With The Batman making a killing in cinemas, many DC Comics lovers find themselves comparing Batman actors. Which bat is the best bat? I think it depends on what Batman means to you.
There have been many a Batman in film through the years, starting with Adam West in the 1966 film, Batman. West wasn’t the first caped crusader to appear on television, but he was the first to star in a live-action feature film, alongside Burt Ward as Robin.
West’s Batman brought all the lighthearted childhood comics to life, complete with sound effect graphics like, “Bam,” “Pow” and “Smack.” His subdued attire of full-bodied leotard and mask are laughable compared to today’s superhero suit standards. But for his time, West’s Batman was exactly what the world needed.
Now, we’ve got a “vampire” bat, as Twilight star Robert Pattinson joins the list of men who have donned the bat suit in 2022’s The Batman. And he knocked it out of the park. Pattinson’s Batman gives us masked Sherlock homes in an Alfred Hitchcock film vibe, and it works. Drawing on a more cerebral version of the bat, although there’s still plenty of butt-kicking, Pattinson has proved himself an asset to Gotham.
Pattinson’s Batman is fantastic, but he’s not MY Batman.
My family’s taste in bats
For my Mom, West is the first bat she thinks of. Born in the late ‘60s, she watched West’s Batman on television reruns and found his version of the dark knight charming.
For my sister, Megan, an avid bat fan, her favorite isn’t from a live action film at all. Rather, she’s partial to Kevin Conroy, who voiced the hero on Batman: The Animated Series. Her reasoning is that Conroy’s Batman was kind, and the hero has lost much of that kindness in modern takes.
For me, Batman is Christian Bale. Together, he and Christopher Nolan took the Batman origin story to an entirely new level in Batman Begins. Bale’s version of the bat isn’t as dark and twisty as Keaton’s partnership with Tim Burton made the earlier caped crusader. But he’s certainly miles apart from West’s witty Batman and Robin repartee from the 1960s.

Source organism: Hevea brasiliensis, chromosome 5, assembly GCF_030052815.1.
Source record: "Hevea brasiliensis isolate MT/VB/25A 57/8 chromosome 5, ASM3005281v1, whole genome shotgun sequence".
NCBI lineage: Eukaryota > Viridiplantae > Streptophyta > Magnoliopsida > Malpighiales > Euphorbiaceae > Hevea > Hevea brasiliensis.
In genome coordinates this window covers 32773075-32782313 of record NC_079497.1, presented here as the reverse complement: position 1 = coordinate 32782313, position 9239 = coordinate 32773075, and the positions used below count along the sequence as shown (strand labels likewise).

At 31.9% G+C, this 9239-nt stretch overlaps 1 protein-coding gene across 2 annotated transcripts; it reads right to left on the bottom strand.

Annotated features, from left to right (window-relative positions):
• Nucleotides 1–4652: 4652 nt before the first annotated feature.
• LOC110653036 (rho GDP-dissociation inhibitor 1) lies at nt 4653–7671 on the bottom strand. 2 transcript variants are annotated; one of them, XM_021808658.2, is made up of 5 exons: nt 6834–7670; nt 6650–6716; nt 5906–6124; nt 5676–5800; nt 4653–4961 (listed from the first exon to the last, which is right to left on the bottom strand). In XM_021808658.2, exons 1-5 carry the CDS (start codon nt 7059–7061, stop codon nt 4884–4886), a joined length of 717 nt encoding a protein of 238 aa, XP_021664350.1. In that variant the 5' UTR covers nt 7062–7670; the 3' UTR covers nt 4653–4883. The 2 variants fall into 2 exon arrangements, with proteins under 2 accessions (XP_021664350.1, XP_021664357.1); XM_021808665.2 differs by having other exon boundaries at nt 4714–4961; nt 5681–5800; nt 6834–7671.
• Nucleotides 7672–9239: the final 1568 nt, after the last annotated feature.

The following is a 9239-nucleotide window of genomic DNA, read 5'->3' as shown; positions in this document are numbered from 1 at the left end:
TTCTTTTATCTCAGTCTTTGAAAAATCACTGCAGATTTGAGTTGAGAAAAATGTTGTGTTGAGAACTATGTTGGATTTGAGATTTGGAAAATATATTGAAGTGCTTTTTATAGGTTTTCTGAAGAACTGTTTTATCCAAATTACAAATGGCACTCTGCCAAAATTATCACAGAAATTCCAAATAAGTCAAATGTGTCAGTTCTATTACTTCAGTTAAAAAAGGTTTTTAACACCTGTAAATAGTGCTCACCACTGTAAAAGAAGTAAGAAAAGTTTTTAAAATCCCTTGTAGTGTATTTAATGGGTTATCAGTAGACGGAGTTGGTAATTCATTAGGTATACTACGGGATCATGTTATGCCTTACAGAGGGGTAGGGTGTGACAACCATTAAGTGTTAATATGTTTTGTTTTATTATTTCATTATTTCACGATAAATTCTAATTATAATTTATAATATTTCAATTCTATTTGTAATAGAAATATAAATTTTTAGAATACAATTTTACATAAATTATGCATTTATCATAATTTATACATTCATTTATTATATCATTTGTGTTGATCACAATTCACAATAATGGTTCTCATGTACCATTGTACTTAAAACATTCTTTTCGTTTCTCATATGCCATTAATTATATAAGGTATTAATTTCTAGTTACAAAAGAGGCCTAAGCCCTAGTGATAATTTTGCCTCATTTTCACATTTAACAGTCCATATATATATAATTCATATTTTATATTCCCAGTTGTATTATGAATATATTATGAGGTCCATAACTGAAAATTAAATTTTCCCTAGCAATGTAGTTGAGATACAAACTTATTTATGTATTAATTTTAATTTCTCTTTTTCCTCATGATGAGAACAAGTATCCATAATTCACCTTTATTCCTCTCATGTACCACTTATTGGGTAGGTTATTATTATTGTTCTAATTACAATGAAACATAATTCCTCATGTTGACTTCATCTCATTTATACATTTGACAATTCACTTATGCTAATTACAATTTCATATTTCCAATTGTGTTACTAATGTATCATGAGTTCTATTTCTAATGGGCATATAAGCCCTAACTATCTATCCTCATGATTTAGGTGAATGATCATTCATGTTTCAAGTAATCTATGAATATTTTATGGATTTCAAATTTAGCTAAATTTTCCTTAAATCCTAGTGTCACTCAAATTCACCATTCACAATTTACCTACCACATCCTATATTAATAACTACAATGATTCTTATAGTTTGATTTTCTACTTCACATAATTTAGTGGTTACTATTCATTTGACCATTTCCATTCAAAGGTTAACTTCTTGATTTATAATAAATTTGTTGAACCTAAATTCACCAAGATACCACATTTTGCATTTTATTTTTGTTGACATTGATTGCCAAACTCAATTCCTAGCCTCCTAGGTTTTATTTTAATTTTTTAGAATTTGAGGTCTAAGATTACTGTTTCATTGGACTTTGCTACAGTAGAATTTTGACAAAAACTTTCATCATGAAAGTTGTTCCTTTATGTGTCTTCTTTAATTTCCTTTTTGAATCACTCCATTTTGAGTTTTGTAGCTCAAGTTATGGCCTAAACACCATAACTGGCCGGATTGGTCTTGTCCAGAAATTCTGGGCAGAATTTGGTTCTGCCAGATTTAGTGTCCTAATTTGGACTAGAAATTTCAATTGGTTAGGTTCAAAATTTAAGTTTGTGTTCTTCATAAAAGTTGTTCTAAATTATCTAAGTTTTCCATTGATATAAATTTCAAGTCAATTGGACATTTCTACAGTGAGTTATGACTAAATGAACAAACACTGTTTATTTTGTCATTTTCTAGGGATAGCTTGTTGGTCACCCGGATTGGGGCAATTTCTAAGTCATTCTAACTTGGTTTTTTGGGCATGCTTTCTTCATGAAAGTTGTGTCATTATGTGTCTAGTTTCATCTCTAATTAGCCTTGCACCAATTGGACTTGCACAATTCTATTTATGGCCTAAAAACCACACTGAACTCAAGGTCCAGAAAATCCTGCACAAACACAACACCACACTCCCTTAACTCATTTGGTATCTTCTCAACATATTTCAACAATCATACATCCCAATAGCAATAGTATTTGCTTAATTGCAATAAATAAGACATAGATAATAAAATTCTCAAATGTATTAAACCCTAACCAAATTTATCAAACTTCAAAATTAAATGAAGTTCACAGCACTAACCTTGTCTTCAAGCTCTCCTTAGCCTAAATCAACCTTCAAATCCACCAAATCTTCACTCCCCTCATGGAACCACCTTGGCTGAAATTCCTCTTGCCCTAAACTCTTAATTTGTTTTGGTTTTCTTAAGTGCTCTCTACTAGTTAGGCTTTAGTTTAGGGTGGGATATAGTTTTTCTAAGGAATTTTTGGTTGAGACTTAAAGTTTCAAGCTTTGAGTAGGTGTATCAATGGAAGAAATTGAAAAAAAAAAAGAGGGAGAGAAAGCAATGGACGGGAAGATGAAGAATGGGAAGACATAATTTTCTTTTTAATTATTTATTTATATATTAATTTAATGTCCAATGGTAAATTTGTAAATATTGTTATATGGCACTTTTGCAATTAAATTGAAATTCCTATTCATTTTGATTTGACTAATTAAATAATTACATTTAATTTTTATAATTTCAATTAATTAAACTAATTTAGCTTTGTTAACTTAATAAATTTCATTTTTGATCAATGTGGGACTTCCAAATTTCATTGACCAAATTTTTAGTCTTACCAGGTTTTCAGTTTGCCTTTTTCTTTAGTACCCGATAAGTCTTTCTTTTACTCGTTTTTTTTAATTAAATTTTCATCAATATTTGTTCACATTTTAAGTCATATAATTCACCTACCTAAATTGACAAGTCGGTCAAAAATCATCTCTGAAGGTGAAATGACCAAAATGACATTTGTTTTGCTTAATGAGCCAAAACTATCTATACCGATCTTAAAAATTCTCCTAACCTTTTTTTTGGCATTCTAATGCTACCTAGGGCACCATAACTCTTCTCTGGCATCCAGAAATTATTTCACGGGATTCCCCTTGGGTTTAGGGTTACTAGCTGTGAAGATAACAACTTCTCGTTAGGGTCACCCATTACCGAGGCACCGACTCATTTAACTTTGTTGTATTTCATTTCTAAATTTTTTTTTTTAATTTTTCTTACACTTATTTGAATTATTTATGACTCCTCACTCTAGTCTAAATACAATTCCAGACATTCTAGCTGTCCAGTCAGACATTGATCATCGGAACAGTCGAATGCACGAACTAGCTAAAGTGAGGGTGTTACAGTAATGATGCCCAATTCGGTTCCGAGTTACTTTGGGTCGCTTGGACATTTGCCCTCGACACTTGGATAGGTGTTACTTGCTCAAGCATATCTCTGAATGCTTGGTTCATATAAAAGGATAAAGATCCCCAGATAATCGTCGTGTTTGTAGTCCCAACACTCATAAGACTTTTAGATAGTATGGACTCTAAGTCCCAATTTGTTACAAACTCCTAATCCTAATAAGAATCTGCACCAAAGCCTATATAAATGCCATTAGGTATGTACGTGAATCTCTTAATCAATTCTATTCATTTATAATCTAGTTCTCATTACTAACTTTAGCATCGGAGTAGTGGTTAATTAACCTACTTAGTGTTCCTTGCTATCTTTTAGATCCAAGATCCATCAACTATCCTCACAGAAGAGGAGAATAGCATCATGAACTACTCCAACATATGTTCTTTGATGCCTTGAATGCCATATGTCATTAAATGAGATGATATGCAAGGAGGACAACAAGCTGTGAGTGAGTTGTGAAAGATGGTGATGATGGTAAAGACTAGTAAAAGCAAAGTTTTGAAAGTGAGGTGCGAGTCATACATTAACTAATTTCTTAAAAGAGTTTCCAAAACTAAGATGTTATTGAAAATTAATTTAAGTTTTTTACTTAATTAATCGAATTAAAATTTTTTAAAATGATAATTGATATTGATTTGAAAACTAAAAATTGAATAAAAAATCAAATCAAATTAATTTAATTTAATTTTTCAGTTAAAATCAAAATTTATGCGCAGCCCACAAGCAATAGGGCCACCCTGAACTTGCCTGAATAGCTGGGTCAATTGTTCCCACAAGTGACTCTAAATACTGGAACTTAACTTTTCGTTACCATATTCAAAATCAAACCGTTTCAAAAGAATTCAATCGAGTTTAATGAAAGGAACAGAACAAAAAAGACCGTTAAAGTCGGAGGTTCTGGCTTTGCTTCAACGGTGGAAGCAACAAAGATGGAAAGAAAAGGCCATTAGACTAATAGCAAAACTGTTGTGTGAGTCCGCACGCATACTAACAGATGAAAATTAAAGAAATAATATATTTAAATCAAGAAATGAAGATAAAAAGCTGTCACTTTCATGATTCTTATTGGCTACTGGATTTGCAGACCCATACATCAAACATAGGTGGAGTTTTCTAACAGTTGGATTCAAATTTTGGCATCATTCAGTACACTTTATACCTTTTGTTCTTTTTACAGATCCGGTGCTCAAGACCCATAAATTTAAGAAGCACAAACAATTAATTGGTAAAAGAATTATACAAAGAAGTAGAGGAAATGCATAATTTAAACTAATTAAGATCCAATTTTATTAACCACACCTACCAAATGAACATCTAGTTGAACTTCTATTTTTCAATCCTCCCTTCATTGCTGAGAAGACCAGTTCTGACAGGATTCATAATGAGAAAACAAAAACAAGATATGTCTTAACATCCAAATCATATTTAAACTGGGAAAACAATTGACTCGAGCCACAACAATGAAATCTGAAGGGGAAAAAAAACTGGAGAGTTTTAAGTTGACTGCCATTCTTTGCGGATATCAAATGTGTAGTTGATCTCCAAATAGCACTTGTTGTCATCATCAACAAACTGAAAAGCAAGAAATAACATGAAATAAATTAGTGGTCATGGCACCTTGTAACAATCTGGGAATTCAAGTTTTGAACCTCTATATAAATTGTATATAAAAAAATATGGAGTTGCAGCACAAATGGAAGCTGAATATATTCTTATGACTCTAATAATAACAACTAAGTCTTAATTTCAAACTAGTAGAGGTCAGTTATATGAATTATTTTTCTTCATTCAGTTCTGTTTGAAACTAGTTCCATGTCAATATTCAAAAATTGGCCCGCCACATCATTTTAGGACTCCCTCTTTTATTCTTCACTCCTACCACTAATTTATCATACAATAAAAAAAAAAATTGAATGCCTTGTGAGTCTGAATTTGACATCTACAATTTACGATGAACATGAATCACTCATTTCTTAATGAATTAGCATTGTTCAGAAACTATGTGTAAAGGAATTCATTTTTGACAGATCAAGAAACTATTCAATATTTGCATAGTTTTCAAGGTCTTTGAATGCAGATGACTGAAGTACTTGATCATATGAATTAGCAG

Why Christian Bale is the Batman
Like my mom’s fondness of West, Bale could be my go-to bat because of timing. Batman Begins came out in 2005, with The Dark Knight in 2008 and The Dark Knight Rises in 2012. These were prime movie-watching years for me, and I remember seeing these films in cinema.
It’s more than timing alone through.
Bale’s Batman included all the best villains. From Cillian Murphy’s Scarecrow and Liam Neeson’s Ra’s Al Gul to later trilogy villains such as Heath Ledger’s Joker. While I admit that Anne Hathaway’s Catwoman isn’t my favorite, and Jack Nicholson’s Joker from 1989 gave Ledger a run for his money, Bale is my Batman.
Bale’s Batman introduced some of the best-supporting characters in Gotham. Let’s be real, there’s no better Alfred Pennyworth than Michael Caine.
The Bale Batman trilogy also creates layers of the hero.
There have always been a few who compare Batman and Ironman. As heroes go, these are two dudes with no superpowers (although Stark does have an arc reactor embedded in his chest), plenty of money, and all the best toys. Bale’s bat really amped up this comparison by bringing in Morgan Freeman as Lucius Fox, Wayne Enterprises CEO and Wayne’s personal armor tech.
Give a bat a chance
Whether you’re a fan of Val Kilmer’s nipple suit, George Clooney’s face-off with Arnold Schwarzenegger’s Freeze, or Ben Affleck’s brief stint in Batman vs. Superman: Dawn of Justice and Justice League, there’s something unique about every Batman.
For me, Bale holds a special, dark knight place in my heart. But who knows, it’s early days with Pattinson, and I love a man who looks good in glitter. As Bale’s Bruce Wayne says in Batman Begins, “A guy who dresses up like a bat, clearly has issues.” But we can’t help but love him anyway.